“When I worked with Lyn it changed my perspective into a wider perspective that helped me to be where I am at right now, and I am really grateful for that. So, I’m having a bigger impact,” Putri said.
She completed her master’s degree in three years, with two years in Gainesville and 9 months conducting field work in Indonesia. After graduating UF, Putri returned to Indonesia, and is currently living in Bali.
Improving Wildlife Education for Indonesian Children
In 2020, Putri received a $15,000 grant from the U.S. Embassy Young Southeast Asian Leaders Initiative (YSEALI) — Seeds for the Future. The grant funding supported the improvement of conservation education through interactive teaching materials and capacity building for undergraduates and environmental educators in North Sulawesi. Despite having some of the richest biodiversity in the world, Indonesia does not have readily-accessible books and learning materials on the plants and animals of the country.
“I grew up without this privilege, I did not have books about conservation, and if you come to the book store in Indonesia there are a lot of books about animals, but mostly African animals—not Indonesian animals,” she explained. “So, I don’t have the kind of material, mostly it’s imported and expensive. It’s not for everybody, so it’s a privilege to read about animals—and I’m in the center of this biodiversity, but I don’t have this opportunity.”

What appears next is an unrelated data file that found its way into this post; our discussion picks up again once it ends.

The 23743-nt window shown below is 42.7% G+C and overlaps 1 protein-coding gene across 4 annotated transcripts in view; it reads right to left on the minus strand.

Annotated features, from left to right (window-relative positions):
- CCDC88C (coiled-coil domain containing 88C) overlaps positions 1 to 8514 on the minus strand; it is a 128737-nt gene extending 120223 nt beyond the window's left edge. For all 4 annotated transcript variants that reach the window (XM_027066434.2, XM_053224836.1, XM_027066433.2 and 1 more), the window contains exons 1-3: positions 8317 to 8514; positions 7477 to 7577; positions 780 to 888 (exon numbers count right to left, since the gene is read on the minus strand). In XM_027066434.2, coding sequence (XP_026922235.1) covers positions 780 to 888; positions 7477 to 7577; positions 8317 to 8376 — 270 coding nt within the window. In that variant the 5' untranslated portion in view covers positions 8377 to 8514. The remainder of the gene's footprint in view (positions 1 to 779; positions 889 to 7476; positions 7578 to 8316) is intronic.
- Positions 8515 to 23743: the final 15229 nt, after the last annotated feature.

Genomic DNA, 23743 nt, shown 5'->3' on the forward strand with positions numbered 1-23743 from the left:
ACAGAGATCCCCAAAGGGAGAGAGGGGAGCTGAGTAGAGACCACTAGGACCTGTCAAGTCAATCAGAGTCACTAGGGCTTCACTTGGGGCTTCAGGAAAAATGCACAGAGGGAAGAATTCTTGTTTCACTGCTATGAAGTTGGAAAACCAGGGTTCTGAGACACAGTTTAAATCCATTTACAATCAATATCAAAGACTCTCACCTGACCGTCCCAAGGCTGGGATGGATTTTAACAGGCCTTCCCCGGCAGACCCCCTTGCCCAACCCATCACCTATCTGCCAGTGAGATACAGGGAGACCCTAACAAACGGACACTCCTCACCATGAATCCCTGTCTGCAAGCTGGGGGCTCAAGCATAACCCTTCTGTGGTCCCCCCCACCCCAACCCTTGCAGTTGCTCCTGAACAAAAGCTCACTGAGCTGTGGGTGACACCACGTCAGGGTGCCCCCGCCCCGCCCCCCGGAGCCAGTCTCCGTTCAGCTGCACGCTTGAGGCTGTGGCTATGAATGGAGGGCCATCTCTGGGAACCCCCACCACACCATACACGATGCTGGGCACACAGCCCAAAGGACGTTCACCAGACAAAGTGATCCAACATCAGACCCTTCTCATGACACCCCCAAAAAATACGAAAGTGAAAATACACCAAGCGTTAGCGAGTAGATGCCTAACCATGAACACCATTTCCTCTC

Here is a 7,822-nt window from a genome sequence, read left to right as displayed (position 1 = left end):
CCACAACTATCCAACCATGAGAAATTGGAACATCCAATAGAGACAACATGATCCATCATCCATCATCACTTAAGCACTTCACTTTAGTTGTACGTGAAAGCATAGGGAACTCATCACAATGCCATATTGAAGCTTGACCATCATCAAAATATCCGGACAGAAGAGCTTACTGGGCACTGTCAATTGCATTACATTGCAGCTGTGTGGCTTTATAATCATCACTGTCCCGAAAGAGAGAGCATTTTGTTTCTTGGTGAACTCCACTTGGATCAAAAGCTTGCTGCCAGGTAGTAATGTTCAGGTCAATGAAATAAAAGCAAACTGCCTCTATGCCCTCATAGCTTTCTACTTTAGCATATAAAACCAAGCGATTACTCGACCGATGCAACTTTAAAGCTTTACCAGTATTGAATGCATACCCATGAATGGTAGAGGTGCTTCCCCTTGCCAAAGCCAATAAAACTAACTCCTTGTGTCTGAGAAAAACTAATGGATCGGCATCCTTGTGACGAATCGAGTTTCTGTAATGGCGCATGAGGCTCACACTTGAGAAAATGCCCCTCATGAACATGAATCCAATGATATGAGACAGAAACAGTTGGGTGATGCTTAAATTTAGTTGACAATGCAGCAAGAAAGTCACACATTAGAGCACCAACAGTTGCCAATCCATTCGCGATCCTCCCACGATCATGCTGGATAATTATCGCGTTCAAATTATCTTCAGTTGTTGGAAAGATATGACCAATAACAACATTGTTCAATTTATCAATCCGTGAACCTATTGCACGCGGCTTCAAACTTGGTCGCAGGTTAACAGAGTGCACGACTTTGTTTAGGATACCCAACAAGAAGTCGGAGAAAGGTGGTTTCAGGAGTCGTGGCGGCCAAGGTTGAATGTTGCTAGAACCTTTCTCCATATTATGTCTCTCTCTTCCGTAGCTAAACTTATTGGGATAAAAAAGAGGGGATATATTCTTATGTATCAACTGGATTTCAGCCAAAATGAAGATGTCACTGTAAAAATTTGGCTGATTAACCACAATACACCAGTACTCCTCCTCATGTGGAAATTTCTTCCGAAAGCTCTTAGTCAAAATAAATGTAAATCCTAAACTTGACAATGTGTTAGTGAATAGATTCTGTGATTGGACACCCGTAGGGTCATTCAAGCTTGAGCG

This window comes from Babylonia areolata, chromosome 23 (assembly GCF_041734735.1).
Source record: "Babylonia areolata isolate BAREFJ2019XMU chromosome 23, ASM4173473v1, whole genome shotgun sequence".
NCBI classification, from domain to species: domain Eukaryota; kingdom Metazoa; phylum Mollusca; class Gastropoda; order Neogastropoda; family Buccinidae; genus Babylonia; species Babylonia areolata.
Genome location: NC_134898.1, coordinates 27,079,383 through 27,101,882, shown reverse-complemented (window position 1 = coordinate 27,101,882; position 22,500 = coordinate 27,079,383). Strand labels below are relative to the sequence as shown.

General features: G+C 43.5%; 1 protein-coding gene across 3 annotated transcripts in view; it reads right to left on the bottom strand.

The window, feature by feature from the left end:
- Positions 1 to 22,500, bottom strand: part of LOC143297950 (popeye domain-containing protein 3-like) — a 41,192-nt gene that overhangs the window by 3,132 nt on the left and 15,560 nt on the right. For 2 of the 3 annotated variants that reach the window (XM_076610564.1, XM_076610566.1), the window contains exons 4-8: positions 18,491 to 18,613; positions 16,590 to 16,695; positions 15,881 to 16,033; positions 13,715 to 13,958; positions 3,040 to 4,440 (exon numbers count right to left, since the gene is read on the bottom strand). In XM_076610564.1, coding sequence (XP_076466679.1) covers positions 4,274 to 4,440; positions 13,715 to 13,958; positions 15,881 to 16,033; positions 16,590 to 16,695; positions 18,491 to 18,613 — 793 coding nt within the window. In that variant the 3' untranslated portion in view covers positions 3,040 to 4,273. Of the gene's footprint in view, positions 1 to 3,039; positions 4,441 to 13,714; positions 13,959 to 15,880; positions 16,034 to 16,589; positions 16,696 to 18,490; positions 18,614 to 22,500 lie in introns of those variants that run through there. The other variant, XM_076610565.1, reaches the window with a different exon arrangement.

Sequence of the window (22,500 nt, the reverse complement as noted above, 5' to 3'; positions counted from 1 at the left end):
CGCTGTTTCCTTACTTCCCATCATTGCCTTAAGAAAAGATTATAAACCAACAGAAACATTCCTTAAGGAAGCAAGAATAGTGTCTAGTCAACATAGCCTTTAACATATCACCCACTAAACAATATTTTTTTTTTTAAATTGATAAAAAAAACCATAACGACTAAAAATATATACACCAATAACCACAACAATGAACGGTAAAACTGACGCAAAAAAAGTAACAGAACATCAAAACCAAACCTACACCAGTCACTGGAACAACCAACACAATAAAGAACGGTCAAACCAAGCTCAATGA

Inspired to fill this gap in wildlife education, Putri applied for the YSEALI grant to create these informative resources for children of varying ages, including comics and storybooks. The project also helps train young adults in conservation or forestry. These learning materials are supplied to Indonesian nonprofit organizations that have pre-existing programs and workshops centered around teaching children about local wildlife.
Wildlife Conservation Project Management
Presently, Putri is working as the Conservation Project Portfolio Officer for the Ecosystems Outcomes Team at Lestari Capital, an environmental start-up business that connects financing sources to conservation and restoration projects through corporation partnerships. Lestari ensures businesses meet their country’s sustainability standards by linking them with nonprofit organizations that understand wildlife conservation management and landscape restoration and overseeing these long-term financial commitments.
“So we’re in the middle of it between them, helping the company get their liabilities to get their sustainability certifications and help the project in preparation and with the reporting,” Putri explained.
A great deal of the project management Putri is doing at her current job she learned from her master’s work and Branch’s Conservation Planning course at UF.
“I really didn’t think I would end up here—working for a company,” Putri said. “I thought I would be a researcher focused on species, or a researcher focused on landscape, and now I’m focused on project management and apparently I love it – it’s like talking with people—I love it. I am not a researcher anymore, but I think I’ve found what I’m good at.”